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Risk Management Bulletin


By April 1, 2010No Comments

$100,000,000,000 a year.

That’s how much the federal government estimates that drug and alcohol abuse costs American businesses. Nearly three in four adult abusers are employed some of them perhaps by you. You might know these people by their absentee records: They’re likely to be gone at 2.5 times the rate of the average employee – or perhaps by their Workers Comp claims: Three to five times those of non-abusers.

You’ll also know them by how much they cost your health plan: 300% higher than nonabusers (not to mention the far greater human costs to co-workers, families and the abusers themselves).

Despite the war on drugs, there’s no overall federal drug-free workplace law for the private sector. Although a few states require drug-free workplaces, others take the voluntary approach. For example, some 13 states reduce Workers Comp premiums for businesses with a drug-free workplace program.

If you create such a program, observe these guidelines:

  • Create a policy. Expressly ban illegal drugs and abuse of alcohol; specifically state which drugs and related acts are prohibited; explain the steps you’ll take to back these edicts; and detail the consequences for their violation.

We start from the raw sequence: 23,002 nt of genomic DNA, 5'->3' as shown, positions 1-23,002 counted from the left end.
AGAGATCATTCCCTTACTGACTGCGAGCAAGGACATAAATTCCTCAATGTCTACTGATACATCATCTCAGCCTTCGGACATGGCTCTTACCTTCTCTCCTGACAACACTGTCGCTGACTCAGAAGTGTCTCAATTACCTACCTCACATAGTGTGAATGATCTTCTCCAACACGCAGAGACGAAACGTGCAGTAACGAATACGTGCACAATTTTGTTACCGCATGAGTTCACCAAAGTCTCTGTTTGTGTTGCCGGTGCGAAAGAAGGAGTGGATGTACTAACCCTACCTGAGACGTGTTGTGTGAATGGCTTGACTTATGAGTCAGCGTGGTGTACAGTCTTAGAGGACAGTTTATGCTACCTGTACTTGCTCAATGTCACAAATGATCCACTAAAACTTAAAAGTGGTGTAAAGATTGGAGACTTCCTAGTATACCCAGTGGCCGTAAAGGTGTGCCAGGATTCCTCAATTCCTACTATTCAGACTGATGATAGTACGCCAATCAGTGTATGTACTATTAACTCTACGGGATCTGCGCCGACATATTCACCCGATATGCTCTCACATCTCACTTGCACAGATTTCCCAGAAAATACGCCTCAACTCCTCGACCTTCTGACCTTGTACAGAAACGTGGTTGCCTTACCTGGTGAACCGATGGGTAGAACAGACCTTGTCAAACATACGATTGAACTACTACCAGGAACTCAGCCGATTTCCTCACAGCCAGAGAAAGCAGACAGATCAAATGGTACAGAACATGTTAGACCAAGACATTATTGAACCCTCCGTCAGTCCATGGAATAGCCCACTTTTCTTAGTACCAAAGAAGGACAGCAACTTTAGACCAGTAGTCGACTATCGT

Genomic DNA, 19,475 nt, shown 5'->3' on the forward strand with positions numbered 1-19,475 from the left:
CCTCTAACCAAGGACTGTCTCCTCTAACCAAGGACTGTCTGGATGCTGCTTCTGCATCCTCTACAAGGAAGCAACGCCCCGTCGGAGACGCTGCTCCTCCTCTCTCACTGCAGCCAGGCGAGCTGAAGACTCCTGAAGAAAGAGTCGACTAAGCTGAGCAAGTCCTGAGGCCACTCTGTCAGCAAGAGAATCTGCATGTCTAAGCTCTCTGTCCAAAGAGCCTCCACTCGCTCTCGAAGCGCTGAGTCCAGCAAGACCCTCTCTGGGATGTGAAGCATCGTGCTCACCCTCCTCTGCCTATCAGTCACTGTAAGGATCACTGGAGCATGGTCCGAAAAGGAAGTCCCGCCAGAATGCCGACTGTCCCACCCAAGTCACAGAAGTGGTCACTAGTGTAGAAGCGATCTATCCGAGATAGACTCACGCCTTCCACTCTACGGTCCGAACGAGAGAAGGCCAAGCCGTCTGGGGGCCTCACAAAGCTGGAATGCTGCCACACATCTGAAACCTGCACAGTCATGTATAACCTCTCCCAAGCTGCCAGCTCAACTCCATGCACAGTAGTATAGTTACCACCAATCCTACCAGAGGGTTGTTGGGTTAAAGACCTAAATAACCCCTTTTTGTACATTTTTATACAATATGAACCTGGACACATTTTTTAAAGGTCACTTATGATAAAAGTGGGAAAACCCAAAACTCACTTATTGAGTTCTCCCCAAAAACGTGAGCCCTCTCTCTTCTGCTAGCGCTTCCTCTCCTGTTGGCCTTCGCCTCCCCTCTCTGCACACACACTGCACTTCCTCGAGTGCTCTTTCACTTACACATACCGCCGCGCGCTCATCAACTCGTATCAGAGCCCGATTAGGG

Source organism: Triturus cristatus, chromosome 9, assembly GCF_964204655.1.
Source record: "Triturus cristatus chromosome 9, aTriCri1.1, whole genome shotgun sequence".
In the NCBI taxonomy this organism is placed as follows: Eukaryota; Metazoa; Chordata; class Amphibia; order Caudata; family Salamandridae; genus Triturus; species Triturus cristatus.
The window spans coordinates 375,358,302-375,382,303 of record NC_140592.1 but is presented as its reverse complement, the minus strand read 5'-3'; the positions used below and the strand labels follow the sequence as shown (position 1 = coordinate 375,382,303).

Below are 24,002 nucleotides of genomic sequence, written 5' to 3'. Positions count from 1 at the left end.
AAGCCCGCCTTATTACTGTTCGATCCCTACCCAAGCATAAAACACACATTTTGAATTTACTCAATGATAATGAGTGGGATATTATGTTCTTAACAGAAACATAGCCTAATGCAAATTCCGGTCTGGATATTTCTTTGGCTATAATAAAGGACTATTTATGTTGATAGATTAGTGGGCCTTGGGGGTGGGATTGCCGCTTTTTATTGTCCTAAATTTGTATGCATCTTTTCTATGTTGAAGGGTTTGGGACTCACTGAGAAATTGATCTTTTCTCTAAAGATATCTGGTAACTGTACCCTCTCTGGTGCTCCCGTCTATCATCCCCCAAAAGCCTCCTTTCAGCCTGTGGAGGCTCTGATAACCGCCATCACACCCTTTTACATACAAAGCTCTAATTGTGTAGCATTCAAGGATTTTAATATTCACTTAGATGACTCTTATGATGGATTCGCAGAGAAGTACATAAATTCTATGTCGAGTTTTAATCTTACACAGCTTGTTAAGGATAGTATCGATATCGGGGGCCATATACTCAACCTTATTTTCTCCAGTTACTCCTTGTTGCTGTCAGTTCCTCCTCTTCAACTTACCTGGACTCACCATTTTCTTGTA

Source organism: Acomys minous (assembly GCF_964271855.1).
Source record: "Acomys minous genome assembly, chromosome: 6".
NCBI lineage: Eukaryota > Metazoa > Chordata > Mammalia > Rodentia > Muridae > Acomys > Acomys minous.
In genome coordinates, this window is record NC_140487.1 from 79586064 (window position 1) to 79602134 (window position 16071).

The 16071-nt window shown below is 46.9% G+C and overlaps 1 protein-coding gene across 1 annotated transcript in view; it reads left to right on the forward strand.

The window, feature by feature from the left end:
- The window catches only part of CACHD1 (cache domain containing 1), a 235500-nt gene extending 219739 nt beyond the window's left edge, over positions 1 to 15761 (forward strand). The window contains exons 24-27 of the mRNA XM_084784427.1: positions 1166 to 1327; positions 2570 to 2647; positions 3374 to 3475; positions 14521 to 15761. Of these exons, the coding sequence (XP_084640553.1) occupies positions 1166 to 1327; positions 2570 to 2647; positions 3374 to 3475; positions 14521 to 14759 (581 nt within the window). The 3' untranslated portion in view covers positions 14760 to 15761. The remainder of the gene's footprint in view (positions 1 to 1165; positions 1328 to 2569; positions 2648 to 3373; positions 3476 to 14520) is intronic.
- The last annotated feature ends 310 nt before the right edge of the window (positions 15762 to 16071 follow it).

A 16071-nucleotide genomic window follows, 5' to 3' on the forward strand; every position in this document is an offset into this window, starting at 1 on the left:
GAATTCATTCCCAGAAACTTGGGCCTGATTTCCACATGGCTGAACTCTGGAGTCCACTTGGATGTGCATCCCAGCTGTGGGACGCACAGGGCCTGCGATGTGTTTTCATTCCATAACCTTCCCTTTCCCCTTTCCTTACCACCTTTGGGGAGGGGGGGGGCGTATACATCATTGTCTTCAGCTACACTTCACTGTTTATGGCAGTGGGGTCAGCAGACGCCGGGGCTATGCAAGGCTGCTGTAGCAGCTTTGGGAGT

• Develop a testing program. Decide whom to test, when to test (e.g. pre-employment, random, regular, reasonable suspicion, incident-related), who will do the test (preferably a certified independent lab, with at least two tests showing positive), and what will happen after a positive finding.
  • Decide what to with abusers. Although some organizations discipline or terminate, others see abusers as valued employees with a problem, who are well worth saving. Many businesses set up Employee Assistance Programs (EAPs) to deal with drug and alcohol issues off site. Establishing an EAP shows respect for your employees and offers an alternative to dismissal.
  • Define the role of your supervisors. Supervisors will probably be the first to notice the signs of abuse. They need tutoring on what to look for, and how to document and deal with it. Make sure that they do NOT attempt to diagnose what are essentially medical issues, or to counsel abusers. Their role is to report behavior and support what experts decide are appropriate responses to individual situations.
  • Communicate to employees the details of your program, the effects of abuse, and the importance of understanding the problem and reacting in a supportive way.

For more information, feel free to get in touch with our risk management specialists.